Text Ilona Marx Photos Tinka Zimmer
What springs to mind when the city of Cologne is mentioned? No doubt the cathedral, carnival, football and beer – and of course the eternal feud with its neighbouring city of Duesseldorf. But if you drop the stereotypes and clichés, you’ll soon find that there’s a lot more to Cologne. Such as a flourishing art and music scene, a number of first-rate museums and a booming media industry. But fashion?
Many of you may remember that for many years Cologne played a leading role on the German fashion scene. The tradeshows Herren-Mode-Woche (Men's Fashion Week) and Interjeans might sound outdated today, but until the turn of the century they were still relevant meeting points for the industry. However, there’s been a lot of water under the bridges of the Rhine in the past 15 years and Cologne ended up disappearing off the radar for international fashion buyers. The real turning point was the departure of the Bread & Butter tradeshow to Berlin, a bold step that Karl-Heinz Mu?ller, who also used to be based by the Rhine, took together with his entire entourage in 2003.
Cologne has missed out to Berlin on a number of occasions and has had to take several blows. Big galleries, tradeshows, music events like Popkomm, record labels and music magazines all turned their backs on the city. For quite a while the German capital had such a gravitational pull that people interested in art and culture were seriously worried about the future of the Rhine metropolis. But the Cologne locals took it all on the chin: ‘Et kuett wie et kuett’ (‘What will be, will be’) has always been the motto of the easy-going Rhinelanders. The people here prefer to put their faith in the laws of physics, along the lines of: ‘What goes up must come down’, which explains why they simply continued going about their daily business, confident in the knowledge that things would eventually turn around again.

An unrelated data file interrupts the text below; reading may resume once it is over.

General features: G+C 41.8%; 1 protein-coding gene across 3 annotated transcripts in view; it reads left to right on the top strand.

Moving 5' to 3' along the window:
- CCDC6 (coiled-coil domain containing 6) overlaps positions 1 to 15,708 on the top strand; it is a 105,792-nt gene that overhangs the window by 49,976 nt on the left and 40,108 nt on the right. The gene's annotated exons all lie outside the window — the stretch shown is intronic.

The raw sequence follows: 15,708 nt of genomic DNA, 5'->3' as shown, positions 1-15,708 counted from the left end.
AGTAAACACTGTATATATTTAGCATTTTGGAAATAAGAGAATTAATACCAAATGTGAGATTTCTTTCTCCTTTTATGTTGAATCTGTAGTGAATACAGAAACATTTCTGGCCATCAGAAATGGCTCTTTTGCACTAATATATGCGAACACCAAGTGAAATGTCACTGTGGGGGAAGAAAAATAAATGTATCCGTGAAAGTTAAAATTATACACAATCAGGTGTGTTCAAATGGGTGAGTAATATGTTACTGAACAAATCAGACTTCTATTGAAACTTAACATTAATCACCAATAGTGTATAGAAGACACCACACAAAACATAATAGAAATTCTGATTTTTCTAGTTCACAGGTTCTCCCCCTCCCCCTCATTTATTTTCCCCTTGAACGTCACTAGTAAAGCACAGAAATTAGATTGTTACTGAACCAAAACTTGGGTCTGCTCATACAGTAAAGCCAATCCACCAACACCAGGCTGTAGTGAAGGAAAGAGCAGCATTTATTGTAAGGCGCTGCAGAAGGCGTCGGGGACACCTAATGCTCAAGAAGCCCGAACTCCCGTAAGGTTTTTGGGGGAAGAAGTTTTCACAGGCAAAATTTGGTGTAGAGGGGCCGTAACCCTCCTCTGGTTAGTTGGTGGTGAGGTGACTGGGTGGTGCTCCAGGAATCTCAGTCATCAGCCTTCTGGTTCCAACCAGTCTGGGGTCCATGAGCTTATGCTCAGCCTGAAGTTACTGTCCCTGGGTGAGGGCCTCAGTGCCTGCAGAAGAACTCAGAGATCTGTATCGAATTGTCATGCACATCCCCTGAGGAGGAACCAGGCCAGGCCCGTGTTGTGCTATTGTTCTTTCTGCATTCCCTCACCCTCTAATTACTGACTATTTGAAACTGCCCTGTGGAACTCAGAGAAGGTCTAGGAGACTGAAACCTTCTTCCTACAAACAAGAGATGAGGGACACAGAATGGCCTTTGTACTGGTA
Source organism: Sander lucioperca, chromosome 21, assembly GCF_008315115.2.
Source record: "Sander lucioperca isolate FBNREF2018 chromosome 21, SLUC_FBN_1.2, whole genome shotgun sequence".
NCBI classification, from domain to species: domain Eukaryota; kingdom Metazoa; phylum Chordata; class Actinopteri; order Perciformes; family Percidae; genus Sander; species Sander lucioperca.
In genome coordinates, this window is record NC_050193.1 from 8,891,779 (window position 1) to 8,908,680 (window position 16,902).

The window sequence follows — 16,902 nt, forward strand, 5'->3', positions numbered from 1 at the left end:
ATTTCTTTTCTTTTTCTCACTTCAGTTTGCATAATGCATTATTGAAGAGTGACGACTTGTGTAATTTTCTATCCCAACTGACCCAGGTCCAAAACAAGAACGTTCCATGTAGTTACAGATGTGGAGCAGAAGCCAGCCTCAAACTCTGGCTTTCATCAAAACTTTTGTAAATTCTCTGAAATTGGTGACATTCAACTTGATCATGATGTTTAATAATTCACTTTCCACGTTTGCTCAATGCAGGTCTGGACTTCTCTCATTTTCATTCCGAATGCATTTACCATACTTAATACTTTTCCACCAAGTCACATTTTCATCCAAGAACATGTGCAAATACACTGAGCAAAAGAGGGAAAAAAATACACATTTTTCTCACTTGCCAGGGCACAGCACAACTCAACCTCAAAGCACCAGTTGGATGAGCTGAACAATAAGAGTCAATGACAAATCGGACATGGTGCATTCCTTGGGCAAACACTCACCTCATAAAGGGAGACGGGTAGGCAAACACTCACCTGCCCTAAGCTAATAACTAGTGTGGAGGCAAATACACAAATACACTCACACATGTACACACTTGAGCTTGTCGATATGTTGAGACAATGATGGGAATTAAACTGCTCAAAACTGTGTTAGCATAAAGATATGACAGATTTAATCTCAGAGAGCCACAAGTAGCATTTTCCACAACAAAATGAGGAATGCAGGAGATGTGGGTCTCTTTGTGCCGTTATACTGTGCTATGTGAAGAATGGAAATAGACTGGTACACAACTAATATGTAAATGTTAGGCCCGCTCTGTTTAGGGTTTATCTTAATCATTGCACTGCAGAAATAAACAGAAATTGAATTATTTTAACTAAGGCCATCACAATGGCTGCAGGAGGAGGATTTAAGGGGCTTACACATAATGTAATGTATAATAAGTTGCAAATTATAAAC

And indeed, the successes of the recovering Art Cologne and the steady growth of the imm cologne furniture fair suggest that Cologne’s appeal has been given a boost in the last few years. Some galleries have even moved back to the city from the capital because western Germany is turning out to be an extremely profitable market after all. The reality check on the city’s streets is proving that Cologne still boasts all the merits of a metropolis and is well-equipped for any challenges the future may hold. The winds of change have been blowing in the city’s Belgisches Viertel (Belgian Quarter) in particular. Small, independent stores, which in the past would have taken up residence on the Ehrenstrasse and its side streets, have now settled beyond the Kölner Ring (Cologne’s ring road). A cosy, very closeknit neighbourhood is still emerging here. Important reference points are the Bruesseler, Brabanter, Maastrichter and Antwerpener streets, but to the south of the lively gastro mile, Aachener Strasse, the area is also developing around the Engelbert, Linden and Beethoven streets where there is still lots of potential for creative ideas.
Bruesseler Platz in the heart of the Belgian Quarter has been a hub of the city’s nightlife scene for a long time now and in the last few years it has gained massively in popularity as an outdoor meeting place for young Colognians who flock to this square in their droves on warm summer nights, drinking bottles of the local beer, Kölsch, and socialising. Due to noise disturbance to the local residents the authorities have had to clear the area on occasion – a problem much less likely to occur in the no less popular restaurants and bars on the Rathenauplatz square or in the south of Cologne. Despite the rail strike, J’N’C’s editor-in-chief Ilona Marx and photographer Tinka Zimmer, both from Du?sseldorf, embarked on the trip to their rival city every morning for a week, completely free of any preconceived notions, to discover the very best that Cologne has to offer.